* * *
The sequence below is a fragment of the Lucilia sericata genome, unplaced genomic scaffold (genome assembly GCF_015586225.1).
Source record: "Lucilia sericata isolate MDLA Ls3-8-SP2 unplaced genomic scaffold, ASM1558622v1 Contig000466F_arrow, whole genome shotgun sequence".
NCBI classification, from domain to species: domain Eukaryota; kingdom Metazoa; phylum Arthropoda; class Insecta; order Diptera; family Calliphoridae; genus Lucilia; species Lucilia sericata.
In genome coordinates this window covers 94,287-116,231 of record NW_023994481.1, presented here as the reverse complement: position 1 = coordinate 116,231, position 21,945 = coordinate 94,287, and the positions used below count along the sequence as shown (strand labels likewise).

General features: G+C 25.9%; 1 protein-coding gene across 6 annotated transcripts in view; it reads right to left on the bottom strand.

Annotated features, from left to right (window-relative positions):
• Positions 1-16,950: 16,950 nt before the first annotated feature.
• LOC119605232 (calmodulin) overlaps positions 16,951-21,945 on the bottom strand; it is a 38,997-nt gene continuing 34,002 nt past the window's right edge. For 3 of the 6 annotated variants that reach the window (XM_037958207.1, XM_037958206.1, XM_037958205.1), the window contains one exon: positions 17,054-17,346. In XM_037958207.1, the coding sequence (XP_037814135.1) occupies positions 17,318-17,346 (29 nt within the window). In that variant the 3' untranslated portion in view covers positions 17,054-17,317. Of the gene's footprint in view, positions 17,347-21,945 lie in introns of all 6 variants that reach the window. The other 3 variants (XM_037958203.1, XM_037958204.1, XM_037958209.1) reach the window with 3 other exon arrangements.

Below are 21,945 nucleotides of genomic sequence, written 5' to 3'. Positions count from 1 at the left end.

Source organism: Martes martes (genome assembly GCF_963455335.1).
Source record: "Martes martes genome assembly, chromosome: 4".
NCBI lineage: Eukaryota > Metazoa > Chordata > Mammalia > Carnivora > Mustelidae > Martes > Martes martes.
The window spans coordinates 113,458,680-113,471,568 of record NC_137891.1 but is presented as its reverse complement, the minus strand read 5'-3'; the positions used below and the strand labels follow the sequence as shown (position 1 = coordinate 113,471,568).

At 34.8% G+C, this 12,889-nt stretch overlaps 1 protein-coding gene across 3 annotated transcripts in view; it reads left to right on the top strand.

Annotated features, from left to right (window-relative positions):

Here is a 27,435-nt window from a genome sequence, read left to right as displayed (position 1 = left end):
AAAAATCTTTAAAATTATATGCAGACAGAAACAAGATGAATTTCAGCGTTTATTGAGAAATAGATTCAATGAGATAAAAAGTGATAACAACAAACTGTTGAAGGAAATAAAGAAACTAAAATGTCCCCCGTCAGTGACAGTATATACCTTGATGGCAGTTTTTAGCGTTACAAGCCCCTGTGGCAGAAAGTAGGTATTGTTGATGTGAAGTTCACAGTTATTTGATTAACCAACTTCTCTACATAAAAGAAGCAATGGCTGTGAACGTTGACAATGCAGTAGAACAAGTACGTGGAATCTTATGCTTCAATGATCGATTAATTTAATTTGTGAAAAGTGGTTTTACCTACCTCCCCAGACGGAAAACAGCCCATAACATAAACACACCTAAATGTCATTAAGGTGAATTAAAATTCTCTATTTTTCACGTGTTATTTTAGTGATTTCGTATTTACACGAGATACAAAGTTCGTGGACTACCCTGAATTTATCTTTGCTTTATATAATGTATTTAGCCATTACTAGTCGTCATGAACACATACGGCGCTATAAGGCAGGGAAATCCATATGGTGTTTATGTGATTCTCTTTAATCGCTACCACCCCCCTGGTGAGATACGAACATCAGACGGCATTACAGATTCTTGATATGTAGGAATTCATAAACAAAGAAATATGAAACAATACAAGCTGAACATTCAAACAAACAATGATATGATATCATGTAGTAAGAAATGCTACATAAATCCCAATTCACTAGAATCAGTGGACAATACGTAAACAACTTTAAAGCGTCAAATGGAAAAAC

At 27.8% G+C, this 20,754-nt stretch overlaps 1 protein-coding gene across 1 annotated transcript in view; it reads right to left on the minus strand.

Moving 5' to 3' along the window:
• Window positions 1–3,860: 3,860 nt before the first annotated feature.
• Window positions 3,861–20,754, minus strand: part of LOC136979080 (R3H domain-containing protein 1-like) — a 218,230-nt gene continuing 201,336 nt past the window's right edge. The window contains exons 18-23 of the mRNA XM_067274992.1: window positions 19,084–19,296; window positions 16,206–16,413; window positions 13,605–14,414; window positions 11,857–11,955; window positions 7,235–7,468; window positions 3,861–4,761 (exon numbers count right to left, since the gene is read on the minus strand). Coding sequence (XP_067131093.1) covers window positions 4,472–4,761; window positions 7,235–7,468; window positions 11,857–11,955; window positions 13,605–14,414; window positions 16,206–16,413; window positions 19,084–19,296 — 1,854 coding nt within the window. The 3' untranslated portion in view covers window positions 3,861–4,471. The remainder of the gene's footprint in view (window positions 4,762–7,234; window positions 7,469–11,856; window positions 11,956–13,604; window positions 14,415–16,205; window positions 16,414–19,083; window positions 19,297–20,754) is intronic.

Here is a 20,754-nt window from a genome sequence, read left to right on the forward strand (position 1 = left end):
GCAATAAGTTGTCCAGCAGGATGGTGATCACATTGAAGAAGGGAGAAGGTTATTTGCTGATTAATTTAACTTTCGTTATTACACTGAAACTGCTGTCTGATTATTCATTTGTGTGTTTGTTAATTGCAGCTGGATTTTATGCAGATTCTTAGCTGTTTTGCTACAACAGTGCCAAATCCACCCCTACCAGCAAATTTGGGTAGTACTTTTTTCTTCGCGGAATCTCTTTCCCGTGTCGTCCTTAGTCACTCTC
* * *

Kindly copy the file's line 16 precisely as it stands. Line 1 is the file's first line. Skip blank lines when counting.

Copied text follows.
Here is a 27,435-nt window from a genome sequence, read left to right as displayed (position 1 = left end):